Ask Someone Else How They’re Doing.

Ok, burnout is all about you, but ironically, one of the best ways to take your mind off of yourself is to check in with others. A little reaching out helps us understand that we’re all in this together. Not everyone’s situation is the same, and when it comes to the pandemic, there are vastly different work experiences, from layoffs to impossible shifts with too many hours. Regardless, everyone is stressed in their own way, and learning that you’re not alone can help you get a more reasonable perspective of the big picture and your situation. Humans are hard-wired to be social animals, and the pandemic largely took the social part away; that’s one of the main reasons we’re feeling disconnected. Try to check in with others and see how /they’re/ doing; the cool thing about empathy is that it works two ways: you give, and you get. By checking on others, you’ll feel better about yourself, give a friend hope or a laugh, and get it back in droves.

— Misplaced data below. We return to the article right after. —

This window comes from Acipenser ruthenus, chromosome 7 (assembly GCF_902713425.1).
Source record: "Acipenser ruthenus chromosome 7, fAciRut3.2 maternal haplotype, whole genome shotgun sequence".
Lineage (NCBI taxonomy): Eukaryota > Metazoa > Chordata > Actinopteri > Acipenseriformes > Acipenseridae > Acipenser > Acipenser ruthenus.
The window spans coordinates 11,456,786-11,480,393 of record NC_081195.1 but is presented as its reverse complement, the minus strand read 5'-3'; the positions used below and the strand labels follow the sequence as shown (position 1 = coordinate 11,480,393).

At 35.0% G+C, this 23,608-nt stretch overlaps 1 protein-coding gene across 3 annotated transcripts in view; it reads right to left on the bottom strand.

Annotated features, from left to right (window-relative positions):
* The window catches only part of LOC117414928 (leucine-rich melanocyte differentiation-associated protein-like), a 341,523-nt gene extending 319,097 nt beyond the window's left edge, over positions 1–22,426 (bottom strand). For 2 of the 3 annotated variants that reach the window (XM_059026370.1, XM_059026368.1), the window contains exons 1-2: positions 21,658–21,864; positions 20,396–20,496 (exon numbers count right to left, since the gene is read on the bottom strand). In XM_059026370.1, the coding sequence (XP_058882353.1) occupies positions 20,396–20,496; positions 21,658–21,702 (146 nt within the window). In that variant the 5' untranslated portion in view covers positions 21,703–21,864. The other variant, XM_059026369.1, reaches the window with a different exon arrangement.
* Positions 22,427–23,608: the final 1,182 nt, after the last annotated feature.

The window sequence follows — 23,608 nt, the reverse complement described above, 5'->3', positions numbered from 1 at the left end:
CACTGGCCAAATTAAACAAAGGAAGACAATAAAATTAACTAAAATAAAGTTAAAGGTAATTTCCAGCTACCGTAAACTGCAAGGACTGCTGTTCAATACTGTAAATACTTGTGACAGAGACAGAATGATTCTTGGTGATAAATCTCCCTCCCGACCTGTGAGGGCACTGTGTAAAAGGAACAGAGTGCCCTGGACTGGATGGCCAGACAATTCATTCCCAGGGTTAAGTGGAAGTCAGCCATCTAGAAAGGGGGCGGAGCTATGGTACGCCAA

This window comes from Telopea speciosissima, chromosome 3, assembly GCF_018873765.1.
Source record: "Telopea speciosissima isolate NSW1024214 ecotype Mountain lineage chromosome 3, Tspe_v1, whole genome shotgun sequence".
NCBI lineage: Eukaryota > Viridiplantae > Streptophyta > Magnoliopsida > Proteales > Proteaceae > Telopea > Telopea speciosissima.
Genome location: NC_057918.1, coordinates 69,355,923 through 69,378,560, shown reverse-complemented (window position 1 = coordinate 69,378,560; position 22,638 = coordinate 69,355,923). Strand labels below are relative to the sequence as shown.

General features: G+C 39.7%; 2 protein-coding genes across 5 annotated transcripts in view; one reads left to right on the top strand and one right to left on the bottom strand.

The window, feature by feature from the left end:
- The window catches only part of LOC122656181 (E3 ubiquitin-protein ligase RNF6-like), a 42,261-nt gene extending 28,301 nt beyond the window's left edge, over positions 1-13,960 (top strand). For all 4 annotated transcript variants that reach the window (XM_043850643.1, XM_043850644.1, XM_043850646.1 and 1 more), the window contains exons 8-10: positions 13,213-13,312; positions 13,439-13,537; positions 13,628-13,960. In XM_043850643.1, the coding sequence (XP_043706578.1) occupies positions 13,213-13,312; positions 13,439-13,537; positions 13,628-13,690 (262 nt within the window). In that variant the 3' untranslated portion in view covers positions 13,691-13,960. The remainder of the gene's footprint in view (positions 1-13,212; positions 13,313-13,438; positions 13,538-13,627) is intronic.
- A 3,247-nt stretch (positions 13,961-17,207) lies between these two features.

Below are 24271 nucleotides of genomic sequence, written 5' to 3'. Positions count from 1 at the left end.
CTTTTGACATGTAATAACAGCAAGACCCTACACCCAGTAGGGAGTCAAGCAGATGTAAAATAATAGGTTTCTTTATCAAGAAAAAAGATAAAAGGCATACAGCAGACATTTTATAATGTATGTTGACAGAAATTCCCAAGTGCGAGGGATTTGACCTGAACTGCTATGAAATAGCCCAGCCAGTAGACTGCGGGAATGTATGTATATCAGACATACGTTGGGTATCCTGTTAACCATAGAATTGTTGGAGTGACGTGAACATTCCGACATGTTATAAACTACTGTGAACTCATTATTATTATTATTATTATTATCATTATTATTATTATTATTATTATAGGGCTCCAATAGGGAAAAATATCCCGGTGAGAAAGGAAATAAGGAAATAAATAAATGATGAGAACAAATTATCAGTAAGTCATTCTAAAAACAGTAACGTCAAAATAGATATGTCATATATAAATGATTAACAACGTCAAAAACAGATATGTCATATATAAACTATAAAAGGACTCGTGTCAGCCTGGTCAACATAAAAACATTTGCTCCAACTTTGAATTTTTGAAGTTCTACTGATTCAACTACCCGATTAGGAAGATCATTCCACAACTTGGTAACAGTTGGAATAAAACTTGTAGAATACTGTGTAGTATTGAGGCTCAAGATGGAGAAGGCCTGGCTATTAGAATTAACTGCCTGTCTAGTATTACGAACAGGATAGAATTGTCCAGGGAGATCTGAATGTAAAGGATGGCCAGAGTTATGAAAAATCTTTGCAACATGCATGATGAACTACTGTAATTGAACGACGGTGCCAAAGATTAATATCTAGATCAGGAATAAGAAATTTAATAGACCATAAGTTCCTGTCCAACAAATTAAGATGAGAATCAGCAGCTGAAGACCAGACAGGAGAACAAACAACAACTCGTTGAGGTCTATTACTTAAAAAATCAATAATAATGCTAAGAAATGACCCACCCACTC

Remember Your First Day On The Job

Everyone is excited when they land a new job. Some people just need the money, and others are excited to embark on a new career and change the world. Burnout periods are a great time to look back on your first day at work. Why were you excited? Has something changed? When you started your job, you were thrilled, but slowly something has changed, maybe you’ve changed, or maybe the job has changed. Give this some thought because getting back to basics and thinking about your past aspirations from your present lens can help you reboot your dedication to your craft or realize that it’s time to reassess your career and your life goals.